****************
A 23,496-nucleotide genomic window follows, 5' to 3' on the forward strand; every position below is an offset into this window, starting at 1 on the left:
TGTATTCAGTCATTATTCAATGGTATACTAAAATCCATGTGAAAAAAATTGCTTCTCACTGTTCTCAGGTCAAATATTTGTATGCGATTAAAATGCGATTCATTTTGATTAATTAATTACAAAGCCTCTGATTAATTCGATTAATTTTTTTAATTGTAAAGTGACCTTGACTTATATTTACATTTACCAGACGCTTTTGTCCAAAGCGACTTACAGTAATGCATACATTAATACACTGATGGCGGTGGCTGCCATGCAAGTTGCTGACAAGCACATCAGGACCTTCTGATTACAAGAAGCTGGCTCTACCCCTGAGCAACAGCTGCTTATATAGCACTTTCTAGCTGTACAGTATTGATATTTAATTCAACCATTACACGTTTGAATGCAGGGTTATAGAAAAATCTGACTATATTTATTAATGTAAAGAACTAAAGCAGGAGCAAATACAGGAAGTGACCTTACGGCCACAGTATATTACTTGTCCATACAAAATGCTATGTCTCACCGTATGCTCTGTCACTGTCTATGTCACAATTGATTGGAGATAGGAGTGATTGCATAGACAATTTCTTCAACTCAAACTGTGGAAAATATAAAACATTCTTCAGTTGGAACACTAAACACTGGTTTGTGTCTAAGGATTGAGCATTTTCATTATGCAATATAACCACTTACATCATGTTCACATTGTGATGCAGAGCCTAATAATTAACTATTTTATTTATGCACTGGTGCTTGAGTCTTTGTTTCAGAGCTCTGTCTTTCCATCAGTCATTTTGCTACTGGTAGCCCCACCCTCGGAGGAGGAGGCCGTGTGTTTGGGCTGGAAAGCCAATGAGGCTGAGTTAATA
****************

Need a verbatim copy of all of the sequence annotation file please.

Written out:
A 23,496-nucleotide genomic window follows, 5' to 3' on the forward strand; every position below is an offset into this window, starting at 1 on the left:
TGTATTCAGTCATTATTCAATGGTATACTAAAATCCATGTGAAAAAAATTGCTTCTCACTGTTCTCAGGTCAAATATTTGTATGCGATTAAAATGCGATTCATTTTGATTAATTAATTACAAAGCCTCTGATTAATTCGATTAATTTTTTTAATTGTAAAGTGACCTTGACTTATATTTACATTTACCAGACGCTTTTGTCCAAAGCGACTTACAGTAATGCATACATTAATACACTGATGGCGGTGGCTGCCATGCAAGTTGCTGACAAGCACATCAGGACCTTCTGATTACAAGAAGCTGGCTCTACCCCTGAGCAACAGCTGCTTATATAGCACTTTCTAGCTGTACAGTATTGATATTTAATTCAACCATTACACGTTTGAATGCAGGGTTATAGAAAAATCTGACTATATTTATTAATGTAAAGAACTAAAGCAGGAGCAAATACAGGAAGTGACCTTACGGCCACAGTATATTACTTGTCCATACAAAATGCTATGTCTCACCGTATGCTCTGTCACTGTCTATGTCACAATTGATTGGAGATAGGAGTGATTGCATAGACAATTTCTTCAACTCAAACTGTGGAAAATATAAAACATTCTTCAGTTGGAACACTAAACACTGGTTTGTGTCTAAGGATTGAGCATTTTCATTATGCAATATAACCACTTACATCATGTTCACATTGTGATGCAGAGCCTAATAATTAACTATTTTATTTATGCACTGGTGCTTGAGTCTTTGTTTCAGAGCTCTGTCTTTCCATCAGTCATTTTGCTACTGGTAGCCCCACCCTCGGAGGAGGAGGCCGTGTGTTTGGGCTGGAAAGCCAATGAGGCTGAGTTAATA